3 Tips for the Toddler “MINE” Stage

Written By

Paige Shiels
November 9, 2021

This article has been reviewed by Nurtured First’s team of child development experts.

Is “MINE!!!” your toddler’s favourite word?

When my girls were each around 2 years old, they went through the “MINE” stage. The piece of cheese I was trying to eat, “MINE.” A friend’s favourite toy, “MINE.” The TV remote, “MINE.” I could go on and on. 

Some days it felt like they said this word at least 100 times. It was hard because each time one of our girls reached this stage, we were excited that they were starting to talk more and use their words, but at the same time, it was exhausting trying to help them to understand that they couldn’t have everything they laid their eyes on. 

In these moments, we had to remind ourselves that screaming “MINE” didn’t mean they were trying to be bad, rude to their friends, or frustrate us.

“MINE” = New Developmental Milestone

Saying “mine” means a new developmental milestone has been reached – understanding possession. 

This is a new skill toddlers are beginning to learn, and just like with all of the other skills they have learned, we need to help them learn to navigate this skill.

When children are learning how to walk and talk, we model these skills, and support and encourage them as they learn these new skills; we need to do the same thing as they learn how possession works! 

How can we model, support, and encourage toddlers as they navigate this new skill of understanding possession?

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A happy family of four enjoying time together at an amusement park. The photo captures a close-up of a smiling woman on the left and a beaming man on the right, both facing each other. They are looking lovingly at their two young sons, who are nestled between them. The older boy is grinning broadly and the younger one has a cheeky smile. The background is softly focused, with lights from carnival rides subtly illuminating the scene.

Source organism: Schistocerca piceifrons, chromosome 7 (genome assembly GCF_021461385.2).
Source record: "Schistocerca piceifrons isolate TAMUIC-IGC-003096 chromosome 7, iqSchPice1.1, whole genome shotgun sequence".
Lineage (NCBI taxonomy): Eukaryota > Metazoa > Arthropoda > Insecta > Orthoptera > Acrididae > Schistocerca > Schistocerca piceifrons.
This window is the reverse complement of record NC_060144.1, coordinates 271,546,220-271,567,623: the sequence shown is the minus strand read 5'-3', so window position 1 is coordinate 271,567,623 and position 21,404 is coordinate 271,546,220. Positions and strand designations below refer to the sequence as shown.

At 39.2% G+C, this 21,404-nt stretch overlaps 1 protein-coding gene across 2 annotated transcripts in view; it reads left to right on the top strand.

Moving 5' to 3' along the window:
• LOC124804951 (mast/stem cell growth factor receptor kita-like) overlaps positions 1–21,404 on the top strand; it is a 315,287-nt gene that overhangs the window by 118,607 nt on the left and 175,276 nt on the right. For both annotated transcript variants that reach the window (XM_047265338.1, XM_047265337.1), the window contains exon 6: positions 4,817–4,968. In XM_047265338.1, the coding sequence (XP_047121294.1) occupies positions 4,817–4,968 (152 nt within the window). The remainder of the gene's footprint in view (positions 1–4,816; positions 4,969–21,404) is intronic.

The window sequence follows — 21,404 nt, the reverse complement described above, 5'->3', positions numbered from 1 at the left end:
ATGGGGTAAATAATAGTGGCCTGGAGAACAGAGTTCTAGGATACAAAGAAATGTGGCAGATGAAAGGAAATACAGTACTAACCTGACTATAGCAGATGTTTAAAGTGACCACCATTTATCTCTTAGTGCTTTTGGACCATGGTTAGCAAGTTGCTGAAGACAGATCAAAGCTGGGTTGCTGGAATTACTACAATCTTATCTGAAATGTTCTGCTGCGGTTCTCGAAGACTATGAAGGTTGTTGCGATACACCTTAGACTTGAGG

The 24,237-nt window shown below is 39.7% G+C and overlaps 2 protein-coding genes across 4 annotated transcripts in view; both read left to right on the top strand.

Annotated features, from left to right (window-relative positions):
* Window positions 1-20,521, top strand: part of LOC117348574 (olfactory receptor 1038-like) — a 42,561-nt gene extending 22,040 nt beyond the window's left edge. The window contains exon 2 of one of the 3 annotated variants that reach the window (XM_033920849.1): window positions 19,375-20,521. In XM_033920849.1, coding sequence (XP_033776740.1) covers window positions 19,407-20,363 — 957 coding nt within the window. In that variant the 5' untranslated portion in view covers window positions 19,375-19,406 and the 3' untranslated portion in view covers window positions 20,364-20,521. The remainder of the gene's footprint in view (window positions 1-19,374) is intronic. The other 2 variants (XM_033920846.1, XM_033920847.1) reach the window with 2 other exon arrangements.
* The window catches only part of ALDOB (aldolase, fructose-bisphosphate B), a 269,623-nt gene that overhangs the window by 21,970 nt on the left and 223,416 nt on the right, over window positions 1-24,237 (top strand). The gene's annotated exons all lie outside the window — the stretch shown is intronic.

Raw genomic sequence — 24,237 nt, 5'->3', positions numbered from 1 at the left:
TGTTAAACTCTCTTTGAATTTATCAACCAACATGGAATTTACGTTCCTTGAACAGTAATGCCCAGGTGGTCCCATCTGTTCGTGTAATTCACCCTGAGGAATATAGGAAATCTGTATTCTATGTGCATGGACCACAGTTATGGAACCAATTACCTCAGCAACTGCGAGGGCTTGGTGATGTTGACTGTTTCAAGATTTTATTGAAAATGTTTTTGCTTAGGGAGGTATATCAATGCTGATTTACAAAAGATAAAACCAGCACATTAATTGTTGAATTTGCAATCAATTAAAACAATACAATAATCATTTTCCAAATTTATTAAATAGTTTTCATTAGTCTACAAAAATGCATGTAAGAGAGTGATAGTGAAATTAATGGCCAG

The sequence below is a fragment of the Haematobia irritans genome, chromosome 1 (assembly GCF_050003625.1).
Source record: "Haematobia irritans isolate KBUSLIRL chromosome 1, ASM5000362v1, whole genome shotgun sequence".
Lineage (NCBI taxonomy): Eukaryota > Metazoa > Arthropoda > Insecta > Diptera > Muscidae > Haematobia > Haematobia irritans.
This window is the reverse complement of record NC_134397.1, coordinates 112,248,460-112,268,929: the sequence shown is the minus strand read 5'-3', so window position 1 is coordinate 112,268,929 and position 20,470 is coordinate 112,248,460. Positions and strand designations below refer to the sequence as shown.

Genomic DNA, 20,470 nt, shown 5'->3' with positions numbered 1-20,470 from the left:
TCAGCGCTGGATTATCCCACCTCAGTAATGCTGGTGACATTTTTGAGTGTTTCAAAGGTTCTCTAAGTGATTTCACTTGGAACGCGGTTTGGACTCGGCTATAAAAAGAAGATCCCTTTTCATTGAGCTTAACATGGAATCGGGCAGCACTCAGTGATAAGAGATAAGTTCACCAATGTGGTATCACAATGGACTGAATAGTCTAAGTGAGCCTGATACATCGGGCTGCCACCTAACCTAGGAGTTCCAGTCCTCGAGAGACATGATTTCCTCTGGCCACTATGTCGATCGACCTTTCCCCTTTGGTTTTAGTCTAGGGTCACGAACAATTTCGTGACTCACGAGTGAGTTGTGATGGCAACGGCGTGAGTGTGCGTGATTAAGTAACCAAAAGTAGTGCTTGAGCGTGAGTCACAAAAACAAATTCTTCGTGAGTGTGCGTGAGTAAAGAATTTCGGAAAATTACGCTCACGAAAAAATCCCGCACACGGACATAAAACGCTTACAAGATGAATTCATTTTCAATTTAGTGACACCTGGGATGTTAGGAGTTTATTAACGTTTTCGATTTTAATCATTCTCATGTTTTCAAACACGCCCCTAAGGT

3 Tips to Help Your Toddler Understand Possession

1. Narrate the Rules

Your toddler is just starting to understand the difference between something that is theirs and not theirs. Your toddler will begin to understand the toy rules and explanations from you over time. 

Narrating the rules might sound like: 

  • “Yes, that is yours! You are right!”
  • “This toy is Tommy’s. He is letting you play with it, but we have to give it back when we are done.”
  • “It’s tough to wait for the truck. It’s both your and your sister’s toy. You need to wait until she is done to have a turn.”

Narration is such a powerful tool for helping our kids learn new skills. As they hear us narrate over and over what it means for something to be theirs, they will understand this concept, and we will start to hear them screaming “MINE” less. 

2. Don’t Force Sharing

When toddlers start understanding possession, it can be easy to associate this skill with sharing. As adults, they seem like very similar concepts, but for our toddlers, sharing is a whole other developmental milestone that often doesn’t come until later